Costs & Prevention Policies
Motor vehicle crashes are a leading cause of death a in the U.S.1 More than 2.5 million drivers and passengers were treated in emergency departments as the result of being injured in motor vehicle crashes in 2012.2 The economic impact is also notable: in a one-year period, the cost of medical care and productivity losses associated with injuries from motor vehicle crashes exceeded $80 billion.1
While these numbers are disturbing, there are effective measures that can help prevent motor vehicle injuries and deaths.
CDC offers a new interactive calculator, called the Motor Vehicle PICCS (Prioritizing Interventions and Cost Calculator for States), pronounced “picks”. This tool will help state decision makers prioritize and select from a suite of 12 effective motor vehicle injury prevention interventions. It is designed to calculate the expected number of injuries prevented and lives saved at the state level and the costs of implementation, while taking into account available resources. A fact sheet for each intervention and a final report with a user guide are included.
CDC Vital Signs
Motor Vehicle Crash Injuries: Costly but Preventable (October 2014)
State-Based Costs of Deaths from CrashesOver 30,000 people are killed in crashes each year in the United States. In 2005, in addition to the toll on victims’ family and friends, crash deaths resulted in $41 billion in medical and work loss costs.
Policy Impact Briefs
Policy Impact: Alcohol Impaired Driving
CDC supports efforts to strengthen policies related to preventing alcohol-impaired crash-related injuries and deaths.
Policy Impact: Seat Belts
CDC recommends effective, well-enforced seat belt laws to ensure that every person in every seat buckles up on every trip.
Policy Impact: Teen Driver Safety
This brief features critical information on crashes among teen drivers, as well as CDC’s recommendations for improving new driver safety.
CDC WISQARS Cost of Injury Reports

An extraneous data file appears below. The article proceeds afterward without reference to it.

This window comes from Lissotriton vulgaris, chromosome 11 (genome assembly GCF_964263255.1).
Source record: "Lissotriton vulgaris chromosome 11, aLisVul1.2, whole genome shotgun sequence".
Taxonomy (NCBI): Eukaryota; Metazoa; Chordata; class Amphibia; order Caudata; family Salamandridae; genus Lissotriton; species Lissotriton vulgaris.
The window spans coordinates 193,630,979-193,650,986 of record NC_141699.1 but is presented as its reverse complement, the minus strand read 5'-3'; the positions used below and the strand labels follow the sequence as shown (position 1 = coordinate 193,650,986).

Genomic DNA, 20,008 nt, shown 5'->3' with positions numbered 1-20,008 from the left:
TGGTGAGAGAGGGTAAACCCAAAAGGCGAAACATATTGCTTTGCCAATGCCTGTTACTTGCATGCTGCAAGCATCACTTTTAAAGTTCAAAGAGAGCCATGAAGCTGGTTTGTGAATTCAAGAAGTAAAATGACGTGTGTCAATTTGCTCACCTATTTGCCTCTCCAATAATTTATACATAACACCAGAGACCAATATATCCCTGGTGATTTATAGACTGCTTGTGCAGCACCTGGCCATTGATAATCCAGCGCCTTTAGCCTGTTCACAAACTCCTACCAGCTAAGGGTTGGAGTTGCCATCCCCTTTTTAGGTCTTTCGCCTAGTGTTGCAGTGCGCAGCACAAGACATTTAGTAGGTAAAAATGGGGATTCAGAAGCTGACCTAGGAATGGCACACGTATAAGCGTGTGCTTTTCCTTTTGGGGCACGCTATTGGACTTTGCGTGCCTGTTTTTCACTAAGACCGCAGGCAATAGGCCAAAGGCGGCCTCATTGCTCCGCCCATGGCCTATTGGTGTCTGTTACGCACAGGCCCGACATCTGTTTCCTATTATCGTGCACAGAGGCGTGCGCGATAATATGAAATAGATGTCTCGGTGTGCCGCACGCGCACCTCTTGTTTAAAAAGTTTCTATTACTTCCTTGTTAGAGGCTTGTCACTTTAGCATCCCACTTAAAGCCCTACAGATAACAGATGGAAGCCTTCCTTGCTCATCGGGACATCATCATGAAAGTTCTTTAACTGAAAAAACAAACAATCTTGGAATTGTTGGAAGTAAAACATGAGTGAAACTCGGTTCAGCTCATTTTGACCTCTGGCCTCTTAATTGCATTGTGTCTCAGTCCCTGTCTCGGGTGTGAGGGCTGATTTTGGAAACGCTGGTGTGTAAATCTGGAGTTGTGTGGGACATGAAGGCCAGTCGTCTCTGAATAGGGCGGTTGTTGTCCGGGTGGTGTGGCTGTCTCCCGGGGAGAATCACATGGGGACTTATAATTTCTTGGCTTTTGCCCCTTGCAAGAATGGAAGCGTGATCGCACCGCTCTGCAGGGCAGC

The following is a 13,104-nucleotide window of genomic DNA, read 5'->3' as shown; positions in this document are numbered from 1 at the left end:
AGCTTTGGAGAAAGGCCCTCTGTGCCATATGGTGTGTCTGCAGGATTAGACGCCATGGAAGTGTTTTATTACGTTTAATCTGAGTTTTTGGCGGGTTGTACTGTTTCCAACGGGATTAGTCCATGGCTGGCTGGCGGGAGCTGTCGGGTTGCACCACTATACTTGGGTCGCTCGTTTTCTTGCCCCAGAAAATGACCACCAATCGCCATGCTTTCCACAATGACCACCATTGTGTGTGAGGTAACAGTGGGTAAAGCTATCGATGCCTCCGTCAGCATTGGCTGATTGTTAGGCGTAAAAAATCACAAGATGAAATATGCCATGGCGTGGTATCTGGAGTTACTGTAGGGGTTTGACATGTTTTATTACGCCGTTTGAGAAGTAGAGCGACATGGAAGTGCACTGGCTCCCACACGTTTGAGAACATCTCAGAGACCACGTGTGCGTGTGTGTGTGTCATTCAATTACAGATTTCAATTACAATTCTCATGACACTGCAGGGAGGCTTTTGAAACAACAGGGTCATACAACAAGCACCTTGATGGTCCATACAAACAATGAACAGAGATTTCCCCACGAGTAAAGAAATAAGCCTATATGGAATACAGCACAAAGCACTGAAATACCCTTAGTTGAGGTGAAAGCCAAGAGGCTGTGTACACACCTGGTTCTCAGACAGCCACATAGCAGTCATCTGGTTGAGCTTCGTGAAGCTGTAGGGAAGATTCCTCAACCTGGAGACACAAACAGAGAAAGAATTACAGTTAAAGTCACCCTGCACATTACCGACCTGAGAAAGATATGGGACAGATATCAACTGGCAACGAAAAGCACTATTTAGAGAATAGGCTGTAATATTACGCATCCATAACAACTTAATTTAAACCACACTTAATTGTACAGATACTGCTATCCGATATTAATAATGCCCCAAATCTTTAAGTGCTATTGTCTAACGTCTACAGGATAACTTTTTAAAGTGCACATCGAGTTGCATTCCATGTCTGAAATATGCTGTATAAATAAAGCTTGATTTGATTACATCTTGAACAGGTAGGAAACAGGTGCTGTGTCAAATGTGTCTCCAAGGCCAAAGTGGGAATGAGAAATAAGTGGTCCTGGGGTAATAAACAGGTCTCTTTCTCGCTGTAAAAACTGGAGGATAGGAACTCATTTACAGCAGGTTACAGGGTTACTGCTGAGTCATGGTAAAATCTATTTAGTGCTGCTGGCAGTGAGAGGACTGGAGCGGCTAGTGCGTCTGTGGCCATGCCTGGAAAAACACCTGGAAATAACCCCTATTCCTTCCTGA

WISQARS™ (Web-based Injury Statistics Query and Reporting System) provides cost estimates for injury deaths (including violent deaths) and nonfatal injuries where the patient was treated and released from a hospital or emergency department.
NHTSA: The Economic and Societal Impact Of Motor Vehicle Crashes, 2010
2014 NHTSA study shows motor vehicle crashes have $871 billion economic and societal impact on U.S. citizens.
Incidence and Total Lifetime Costs of Motor Vehicle-Related Fatal and Nonfatal Injury by Road User Type, United States, 2005 In a one-year period, the cost of medical care and productivity losses associated with injuries from motor vehicle crashes exceeded $99 billion - with the cost of direct medical care accounting for $17 billion, according to a study by the Centers for Disease Control and Prevention. The total annual cost amounts to nearly $500 for each licensed driver in the United States, said the study in the August 2010 issue of the journal Traffic Injury Prevention.
- CDC. WISQARS (Web-based Injury Statistics Query and Reporting System). Atlanta, GA: US Department of Health and Human Services, CDC; 2010. Available at http://www.cdc.gov/injury/wisqars. Accessed October 12, 2010.
- CDC. Vital Signs: Health Burden and Medical Costs of Nonfatal Injuries to Motor Vehicle Occupants - United States, 2012. Available at http://www.cdc.gov/VitalSigns/crash-injuries. Accessed October 7, 2014.